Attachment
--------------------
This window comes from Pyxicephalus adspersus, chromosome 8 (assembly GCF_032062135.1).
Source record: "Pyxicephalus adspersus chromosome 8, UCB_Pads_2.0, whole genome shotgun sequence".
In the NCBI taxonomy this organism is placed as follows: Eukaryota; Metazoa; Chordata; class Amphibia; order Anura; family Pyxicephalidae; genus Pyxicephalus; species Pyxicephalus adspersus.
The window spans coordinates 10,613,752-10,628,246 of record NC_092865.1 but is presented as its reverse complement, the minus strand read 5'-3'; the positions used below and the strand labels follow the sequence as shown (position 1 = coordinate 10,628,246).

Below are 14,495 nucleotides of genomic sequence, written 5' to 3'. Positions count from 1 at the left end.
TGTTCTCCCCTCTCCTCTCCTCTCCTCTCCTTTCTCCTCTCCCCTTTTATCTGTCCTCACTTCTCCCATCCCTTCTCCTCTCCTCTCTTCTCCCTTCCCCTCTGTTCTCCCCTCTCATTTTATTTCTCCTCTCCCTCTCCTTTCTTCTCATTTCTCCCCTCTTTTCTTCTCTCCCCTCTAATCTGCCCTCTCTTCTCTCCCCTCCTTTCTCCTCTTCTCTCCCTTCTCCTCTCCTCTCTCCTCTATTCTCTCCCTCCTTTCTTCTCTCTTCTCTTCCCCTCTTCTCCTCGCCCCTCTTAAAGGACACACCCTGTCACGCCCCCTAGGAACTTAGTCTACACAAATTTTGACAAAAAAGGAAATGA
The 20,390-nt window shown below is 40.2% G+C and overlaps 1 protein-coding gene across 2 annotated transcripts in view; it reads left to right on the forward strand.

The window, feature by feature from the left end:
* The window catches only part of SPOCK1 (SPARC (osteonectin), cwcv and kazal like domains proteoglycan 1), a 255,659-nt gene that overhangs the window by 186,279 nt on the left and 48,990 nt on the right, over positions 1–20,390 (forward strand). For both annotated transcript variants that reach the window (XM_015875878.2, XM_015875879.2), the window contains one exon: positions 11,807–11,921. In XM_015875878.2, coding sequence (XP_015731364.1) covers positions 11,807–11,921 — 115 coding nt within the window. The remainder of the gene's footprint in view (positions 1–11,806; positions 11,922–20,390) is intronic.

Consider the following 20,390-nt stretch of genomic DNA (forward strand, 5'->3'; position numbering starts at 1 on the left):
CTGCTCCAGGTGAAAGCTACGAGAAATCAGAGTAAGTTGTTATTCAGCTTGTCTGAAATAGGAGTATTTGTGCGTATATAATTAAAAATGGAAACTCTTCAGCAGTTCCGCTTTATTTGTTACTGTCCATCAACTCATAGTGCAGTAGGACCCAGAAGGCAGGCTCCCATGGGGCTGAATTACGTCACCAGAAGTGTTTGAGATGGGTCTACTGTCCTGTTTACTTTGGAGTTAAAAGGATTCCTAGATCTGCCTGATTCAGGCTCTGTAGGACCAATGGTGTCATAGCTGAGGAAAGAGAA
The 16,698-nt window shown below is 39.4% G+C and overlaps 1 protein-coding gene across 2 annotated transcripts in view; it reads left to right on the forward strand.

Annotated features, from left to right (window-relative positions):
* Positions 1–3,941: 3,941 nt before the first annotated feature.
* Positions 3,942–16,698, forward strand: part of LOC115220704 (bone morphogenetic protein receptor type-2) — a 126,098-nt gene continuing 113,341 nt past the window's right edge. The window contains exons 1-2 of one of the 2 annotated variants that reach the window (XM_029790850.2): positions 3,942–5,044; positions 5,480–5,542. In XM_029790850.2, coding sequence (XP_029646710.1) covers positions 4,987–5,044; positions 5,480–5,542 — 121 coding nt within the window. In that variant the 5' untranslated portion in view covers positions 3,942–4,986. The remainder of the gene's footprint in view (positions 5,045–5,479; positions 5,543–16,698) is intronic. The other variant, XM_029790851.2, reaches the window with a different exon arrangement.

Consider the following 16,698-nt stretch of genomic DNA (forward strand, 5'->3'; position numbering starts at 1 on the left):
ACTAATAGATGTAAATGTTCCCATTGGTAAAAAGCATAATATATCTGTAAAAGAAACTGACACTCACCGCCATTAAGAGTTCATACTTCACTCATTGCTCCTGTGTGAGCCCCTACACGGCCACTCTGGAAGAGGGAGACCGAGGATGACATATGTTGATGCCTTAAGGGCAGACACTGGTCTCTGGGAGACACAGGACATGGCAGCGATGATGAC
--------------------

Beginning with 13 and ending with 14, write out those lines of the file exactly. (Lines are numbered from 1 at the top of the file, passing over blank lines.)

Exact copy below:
Annotated features, from left to right (window-relative positions):
* Positions 1–3,941: 3,941 nt before the first annotated feature.